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Photos for macOS High Sierra… What’s New?

Joseph @PhotoApps.Expert's picture
June 6, 2017 - 7:00pm

Yesterday's WWDC Keynote was packed to overflowing, as usual, with all kinds of shiny new hotness. Some more exciting than others, and of course for our readers, anything related to Photos is worth talking about.

If you haven't watched the Keynote yet, you can see it on Apple's site, but a mildly more entertaining view of it, check out my live commentary, MST3K style, below ;-)

 

What's new in Photos for macOS High Sierra?

Scrolling through the Apple website, there are a fair number of callouts specifically for Photos. Let's go through 'em all.

1. An expanded sidebar. At the center of everything.

Quickly find what you’re looking for with the always‑on sidebar. An expanded Import view shows all of your past imports in chronological order, so you can go right to last month’s vacation photos. And the albums you make are always where you can see them.

Quickly find what you’re looking for with the always‑on sidebar. An expanded Import view shows all of your past imports in chronological order, so you can go right to last month’s vacation photos. And the albums you make are always where you can see them.

Interestingly this sidebar has always been there, but you had to reveal it. It now says “always-on” so I guess you can't hide it anymore? Which certainly takes it more towards an advanced workflow, just because you're no longer being presented with a dumbed-down view by default. Seeing all imports in their own organization is good too, since many folks don't take the time to organizes after import. I think one of the overarching ideas of Photos was that you shouldn't have to organize your content, which is nice in theory, but sure makes it hard to find things later. If you do nothing else, at least you'll be able to skip through imports quickly to find what you're looking for.

2. Now you can organize your photos in a flash.

Instantly filter photo collections by your favorite criteria. A new selection counter keeps track of what you’ve selected, and lets you drag and drop collected images into an album or export them to the desktop. You can also rotate and favorite batches of images right from the toolbar.

Instantly filter photo collections by your favorite criteria. A new selection counter keeps track of what you’ve selected, and lets you drag and drop collected images into an album or export them to the desktop. You can also rotate and favorite batches of images right from the toolbar.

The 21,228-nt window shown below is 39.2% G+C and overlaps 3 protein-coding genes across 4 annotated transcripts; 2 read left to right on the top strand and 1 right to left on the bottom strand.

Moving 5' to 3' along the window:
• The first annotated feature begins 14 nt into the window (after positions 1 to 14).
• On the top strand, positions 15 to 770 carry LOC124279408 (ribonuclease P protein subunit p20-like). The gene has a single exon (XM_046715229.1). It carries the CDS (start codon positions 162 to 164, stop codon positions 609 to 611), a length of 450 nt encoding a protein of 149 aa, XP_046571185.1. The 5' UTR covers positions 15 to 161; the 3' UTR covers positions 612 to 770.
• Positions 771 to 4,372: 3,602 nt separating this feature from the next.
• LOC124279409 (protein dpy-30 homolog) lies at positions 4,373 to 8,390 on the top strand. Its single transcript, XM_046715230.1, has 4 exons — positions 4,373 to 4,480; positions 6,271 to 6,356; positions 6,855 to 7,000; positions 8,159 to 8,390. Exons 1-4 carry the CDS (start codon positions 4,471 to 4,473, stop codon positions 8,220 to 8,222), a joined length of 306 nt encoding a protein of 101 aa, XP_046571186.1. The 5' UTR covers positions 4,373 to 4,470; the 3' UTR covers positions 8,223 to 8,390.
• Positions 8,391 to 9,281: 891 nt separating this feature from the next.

This doesn't seem like much of a change, unless I'm missing something. The “instantly filter” part doesn't tell us anything and the screenshot doesn't show much new other than the rotate icon in the toolbar and a selection counter. You've always been able to select multiple items and you could always drag those into an Album, export, and even rotate from the menu, so this isn't much of a step up. Odd to see this as an actual callout. 

3. Perfect your best shots with advanced editing tools.

Easily make sophisticated contrast and color adjustments to your photos with powerful tools like Curves for fine‑tuning and Selective Color to make any color more saturated. And new, professionally inspired filters let you quickly give your pictures a distinctive look.

Easily make sophisticated contrast and color adjustments to your photos with powerful tools like Curves for fine‑tuning and Selective Color to make any color more saturated. And new, professionally inspired filters let you quickly give your pictures a distinctive look.

This is a big deal. Curves is, as many of you know, my preferred tool to edit a photo. You can do so much within a single interface, like adjusting exposure, contrast, and even color balance, that it's hard not to love it! Selective Color can definitely be useful for enhancing specific ranges (although the hue shift demo in the keynote was a bit overdone), and additional filters are always welcome. This is without question a step in the right direction. 

4. Bring even more life to your Live Photos.

When editing a Live Photo, try the new Loop effect to turn it into a looping video that you can experience again and again. Try Bounce to play the action forward and backward. Or choose Long Exposure for a beautiful DSLR‑like effect to blur water or extend light trails. You can also trim, mute, and select a key photo for each Live Photo.